As mil-humor enthusiasts and web comic fans can attest, Maximilian Uriarte's graphic novel "Terminal Lance: The White Donkey" has been a long time coming. And it has been worth the wait.
The Iraq War veteran and former Marine successfully funded his magnum opus in August 2013. The 284-page book released on Feb. 1, 2016, and quickly sold out. The creator has hinted at making arrangements for another print run.
The White Donkey tells the story of Abe and Garcia, two fictional characters who have previously appeared Uriarte's "Terminal Lance" three-panel comic, which publishes twice weekly on-line, and weekly in the Marine Corps Times print edition.
The titular white donkey is a beast of Uriarte's own memory and experience—an animal that he once encountered in Iraq. The donkey is real. Uriarte writes:
We had five fully armored vehicles, 23 Marines loaded to the teeth with rifles, grenades, crew-served weapons, and all the might and power of the United States Armed Forces. All of it was brought to a screeching halt by the most benign of animals.The donkey is also metaphorical. The white donkey could be Abe's version of Ahab's white whale. It could be his white buffalo. It might symbolize Iraq, or the Middle East. It might even be God.
A lone White Donkey made us all look like asses.
Nested within such rich ambiguity, Uriarte has created a smart-bomb of a literary device: A graphic novel that's graphic enough to portray the necessary bits about war being an ugly thing; sweet enough to depict the boot camp bromance of battle buddies on the road to war and back again; and downright beautiful enough to be regarded as mother-effin' literature.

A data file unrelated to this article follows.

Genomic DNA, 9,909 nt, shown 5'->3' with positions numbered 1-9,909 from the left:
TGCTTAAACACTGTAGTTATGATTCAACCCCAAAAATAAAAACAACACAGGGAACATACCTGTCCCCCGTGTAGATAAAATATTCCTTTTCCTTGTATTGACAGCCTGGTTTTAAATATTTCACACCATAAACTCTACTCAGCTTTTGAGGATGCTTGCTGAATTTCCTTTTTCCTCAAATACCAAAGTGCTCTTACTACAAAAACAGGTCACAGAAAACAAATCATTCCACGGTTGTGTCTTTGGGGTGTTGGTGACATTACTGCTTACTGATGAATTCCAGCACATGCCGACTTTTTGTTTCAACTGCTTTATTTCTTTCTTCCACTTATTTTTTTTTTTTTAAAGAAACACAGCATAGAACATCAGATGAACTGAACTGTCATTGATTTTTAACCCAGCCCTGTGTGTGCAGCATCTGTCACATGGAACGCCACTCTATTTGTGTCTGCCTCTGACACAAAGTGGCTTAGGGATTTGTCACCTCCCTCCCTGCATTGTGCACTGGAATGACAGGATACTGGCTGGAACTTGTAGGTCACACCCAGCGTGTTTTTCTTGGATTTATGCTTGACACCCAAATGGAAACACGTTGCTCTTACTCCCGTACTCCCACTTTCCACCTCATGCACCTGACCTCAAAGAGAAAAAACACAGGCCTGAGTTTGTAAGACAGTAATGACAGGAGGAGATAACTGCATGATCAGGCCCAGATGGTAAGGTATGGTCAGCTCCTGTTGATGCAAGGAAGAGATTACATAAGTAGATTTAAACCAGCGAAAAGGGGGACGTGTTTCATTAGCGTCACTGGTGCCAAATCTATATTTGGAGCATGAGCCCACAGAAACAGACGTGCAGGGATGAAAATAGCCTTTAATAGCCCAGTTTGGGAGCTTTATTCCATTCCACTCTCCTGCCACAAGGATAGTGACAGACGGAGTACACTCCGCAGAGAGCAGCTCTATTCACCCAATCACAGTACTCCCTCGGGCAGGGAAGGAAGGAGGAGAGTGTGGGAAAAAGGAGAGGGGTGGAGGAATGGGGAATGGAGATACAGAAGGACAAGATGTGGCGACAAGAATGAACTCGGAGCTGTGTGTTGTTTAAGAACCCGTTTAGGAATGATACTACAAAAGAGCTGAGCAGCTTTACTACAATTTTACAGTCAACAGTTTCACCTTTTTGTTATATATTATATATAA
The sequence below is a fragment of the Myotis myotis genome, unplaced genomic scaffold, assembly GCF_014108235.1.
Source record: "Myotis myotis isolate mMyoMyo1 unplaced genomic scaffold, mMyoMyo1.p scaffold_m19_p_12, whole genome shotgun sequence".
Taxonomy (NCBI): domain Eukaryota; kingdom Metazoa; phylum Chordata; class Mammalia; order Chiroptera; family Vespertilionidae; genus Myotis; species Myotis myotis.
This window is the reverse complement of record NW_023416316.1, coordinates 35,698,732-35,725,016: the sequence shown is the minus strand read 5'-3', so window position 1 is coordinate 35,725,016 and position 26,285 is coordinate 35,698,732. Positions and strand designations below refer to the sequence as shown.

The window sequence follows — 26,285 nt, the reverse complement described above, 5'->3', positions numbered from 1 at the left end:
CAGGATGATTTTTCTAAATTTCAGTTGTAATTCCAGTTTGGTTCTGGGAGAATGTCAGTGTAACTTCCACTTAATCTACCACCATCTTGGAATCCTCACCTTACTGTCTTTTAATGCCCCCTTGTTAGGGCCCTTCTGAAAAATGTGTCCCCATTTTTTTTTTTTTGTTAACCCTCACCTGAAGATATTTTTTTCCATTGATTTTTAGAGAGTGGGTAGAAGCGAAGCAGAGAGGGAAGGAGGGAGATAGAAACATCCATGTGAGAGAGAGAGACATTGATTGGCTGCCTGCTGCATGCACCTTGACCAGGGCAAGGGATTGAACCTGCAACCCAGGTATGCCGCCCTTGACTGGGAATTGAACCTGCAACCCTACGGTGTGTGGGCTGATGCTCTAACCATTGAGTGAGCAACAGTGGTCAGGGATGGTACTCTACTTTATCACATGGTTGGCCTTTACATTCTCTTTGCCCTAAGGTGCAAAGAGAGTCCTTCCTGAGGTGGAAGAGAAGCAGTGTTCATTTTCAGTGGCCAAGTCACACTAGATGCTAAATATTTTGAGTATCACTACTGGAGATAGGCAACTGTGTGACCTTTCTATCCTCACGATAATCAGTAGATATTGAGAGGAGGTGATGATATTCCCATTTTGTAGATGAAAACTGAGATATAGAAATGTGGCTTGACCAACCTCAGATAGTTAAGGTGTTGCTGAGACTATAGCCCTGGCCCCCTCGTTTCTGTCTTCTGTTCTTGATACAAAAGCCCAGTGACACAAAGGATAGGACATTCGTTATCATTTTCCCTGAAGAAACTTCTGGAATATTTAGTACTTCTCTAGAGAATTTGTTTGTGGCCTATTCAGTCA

It's an asymmetrical weapon designed to breach the civil-military divide. A Trojan Horse, potentially getting veterans and civilians to open up about their respective wartime experiences. Yes, there are jokes. Yes, it is entertaining. Yes, it is a "comic." It is also an important book.
As Brian Castner, Iraq War veteran and writer of "The Long Walk" and the upcoming "All the Ways We Kill and Die" tweeted earlier this month: "Every non-writer vet I know, the guys who don't professionally talk abt books, is talking about this @TLCplMax book."
That's because Uriarte is a skilled observer of the human condition, as well as Marine life. He's an effective writer—direct, to the point, no B.S.—and a fantastic visual storyteller.
Artistically, the book is a tour de force: Freed from the black-and-white tyranny of the newspaper page, Uriate's confidently executed linework is now augmented with a full-spectrum of mono-colored, ink-washed effects.
He varies his color palettes, spread by 2-page spread: Greens for boot camp scenes. Khakis and dusky rose for 29 Palms and Iraq. Blues and grays for home in Portland, Ore. Purple for dream sequences.
Occasionally, Uriarte punches a single object into reader awareness by depicting it in fuller color: An Iraqi flag. A U.S. shoulder patch. A bottle of Gatorade.
Uriarte also experiments with splash pages—scenes that cover a whole page or spread—and occasionally fades to white during transitions. In a few climactic scenes, he boldly keeps his readers' gaze on hard-to-stomach realities, creating slow-motion sequences, splash page after splash page.
This story could not be told as effectively in any other way—screenplay or novel—without diminishing the magic.
In short, "The White Donkey" turns out to be a unicorn. A bright, shiny, mythical ride. A beast capable of inspiring, informing, and enlightening. Do not look away. Do not frighten it. Follow it, if you can.
You might find what you're looking for.